Our Politicians Are Too Old to Regulate the Internet

“Nobody’s got to use the internet.”

That was a hostile comment from U.S. Representative James Sensenbrenner, a Republican from Wisconsin, to a constituent concerned with internet privacy. Just weeks ago, GOP members of Congress, including Sensenbrenner, eliminated an Obama regulation that prevented internet providers from selling your personal data to outside companies.

It was a decision that voters of all political persuasions seemed to dislike, aside from the legislators and major internet service providers who stand to make a lot of money by selling their customers’ personal information for marketing purposes.

While it’s true that the internet is not a biological imperative, Sensenbrenner’s argument that he has no obligation to protect the rights of internet users since Americans could just choose not to use the internet if they wanted to shows how remarkably out-of-touch the 73-year-old is.

It may still be possible to avoid using the internet on a daily basis, but most people participating in the modern workforce or going through school know quite well that that’s not the reality they face.

The people most likely to avoid the internet with any frequency are those who came of age before technology: senior citizens. Alas, it’s the senior citizen population that runs the U.S. government – the average age of a congressperson is 58.

It’s true of the Supreme Court, too, where the average age is 67. As the internet becomes more omnipresent, the justices have had to make dozens of rulings to keep up with the technological advancements, all the while being quite honest about the fact that they barely understand email, Twitter and Facebook.

Then there’s President Donald Trump, age 70, who may be a prolific tweeter, but he refuses to use email except on rare occasions. He has assistants who keep track of his electronic correspondence, and even has them print out online articles so he can read it from a hardcopy.

Presumably, that’s how legislators like Sensenbrenner can pretend the internet isn’t important to their jobs – because they have staffers to do the web work for them. I guarantee their offices rely on the internet in hundreds of ways, and if his team collectively decided to “choose” to not use the internet, it would no longer be a functional operation.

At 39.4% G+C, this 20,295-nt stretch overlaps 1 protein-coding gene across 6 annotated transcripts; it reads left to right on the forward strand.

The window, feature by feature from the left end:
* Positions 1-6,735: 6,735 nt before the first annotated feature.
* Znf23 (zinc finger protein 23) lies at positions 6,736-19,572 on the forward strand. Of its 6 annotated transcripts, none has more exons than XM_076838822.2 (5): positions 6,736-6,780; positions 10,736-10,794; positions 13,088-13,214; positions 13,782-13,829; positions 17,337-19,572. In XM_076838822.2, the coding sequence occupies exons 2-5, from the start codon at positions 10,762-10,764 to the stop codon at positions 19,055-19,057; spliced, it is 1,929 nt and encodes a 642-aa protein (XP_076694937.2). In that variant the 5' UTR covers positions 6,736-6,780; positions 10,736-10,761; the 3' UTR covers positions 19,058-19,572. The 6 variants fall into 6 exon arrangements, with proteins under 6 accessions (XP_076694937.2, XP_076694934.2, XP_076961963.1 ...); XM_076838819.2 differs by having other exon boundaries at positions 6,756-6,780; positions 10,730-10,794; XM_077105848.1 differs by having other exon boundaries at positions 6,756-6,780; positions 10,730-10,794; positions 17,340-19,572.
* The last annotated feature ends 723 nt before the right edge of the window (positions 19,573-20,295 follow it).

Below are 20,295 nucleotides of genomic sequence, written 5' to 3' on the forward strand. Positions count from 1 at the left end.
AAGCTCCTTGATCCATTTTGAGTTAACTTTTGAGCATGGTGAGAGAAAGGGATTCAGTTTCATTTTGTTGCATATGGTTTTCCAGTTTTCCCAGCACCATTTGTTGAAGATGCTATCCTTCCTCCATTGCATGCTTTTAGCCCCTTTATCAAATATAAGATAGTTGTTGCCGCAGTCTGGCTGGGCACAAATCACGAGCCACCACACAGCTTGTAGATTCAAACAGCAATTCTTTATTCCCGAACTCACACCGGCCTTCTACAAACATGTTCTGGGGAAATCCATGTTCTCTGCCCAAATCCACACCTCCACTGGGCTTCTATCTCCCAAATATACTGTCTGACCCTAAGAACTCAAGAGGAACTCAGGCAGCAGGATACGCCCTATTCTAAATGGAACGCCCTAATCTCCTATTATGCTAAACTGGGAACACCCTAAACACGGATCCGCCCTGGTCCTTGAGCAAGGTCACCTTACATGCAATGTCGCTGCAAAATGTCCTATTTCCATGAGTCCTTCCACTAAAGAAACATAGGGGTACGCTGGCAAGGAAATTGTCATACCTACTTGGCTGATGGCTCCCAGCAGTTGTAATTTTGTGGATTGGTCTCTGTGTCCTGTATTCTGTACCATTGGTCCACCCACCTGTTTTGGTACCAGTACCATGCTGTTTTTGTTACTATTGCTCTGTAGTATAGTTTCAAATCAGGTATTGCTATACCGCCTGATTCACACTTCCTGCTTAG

Presumably, the noticeable age gap between our elected officials and Americans who rely on the internet every day is a big reason why we continually see them trying to regulate the internet in ways that just do not make sense. Remember SOPA and PIPA? It took ongoing, people-powered campaigns to convince legislators to finally kill that legislation.

To preserve the freedom of the internet, it’s going to be up to the younger generations to either start electing younger people with a better handle on the internet, or continually contact our representatives to let them know why these issues are so important.

Photo credit: Thinkstock

52 comments

ERIKA S
ERIKA SOMLAI3 months ago

noted

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Margie F
Margie F3 months ago

Only about 30% of the internet use is by humans. The rest is used by machines. Would hate to have 5 year olds running the place.

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ERIKA S
ERIKA SOMLAI3 months ago

noted

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Philippa P
Philippa P3 months ago

Thanks.

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Peggy B
Peggy B3 months ago

David F..... (typo site should read cite). I don't think you understand what net neutrality is . Europe has net neutrality and they are not communists. If you would like a simplified explanation go to https://www.ocf.berkeley.edu/~raylin/whatisnetneutrality.htm .

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Peggy B
Peggy B3 months ago

David F.... Site your source. What are your qualifications to make theses comments?

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Lisa M
Lisa M3 months ago

Noted.

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Lisa M
Lisa M3 months ago

Noted.

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Steven W
Steven W3 months ago

Thank you for this information. We need more regulation for safty on the internet.

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Ron B
Ron B3 months ago

Heck, I'm 70 years old and even I know that the internet isn't a series of tubes. Right, Ted Stevens?...wherever you are post-mortem. (Since he was a Republican, it's most likely hell.)

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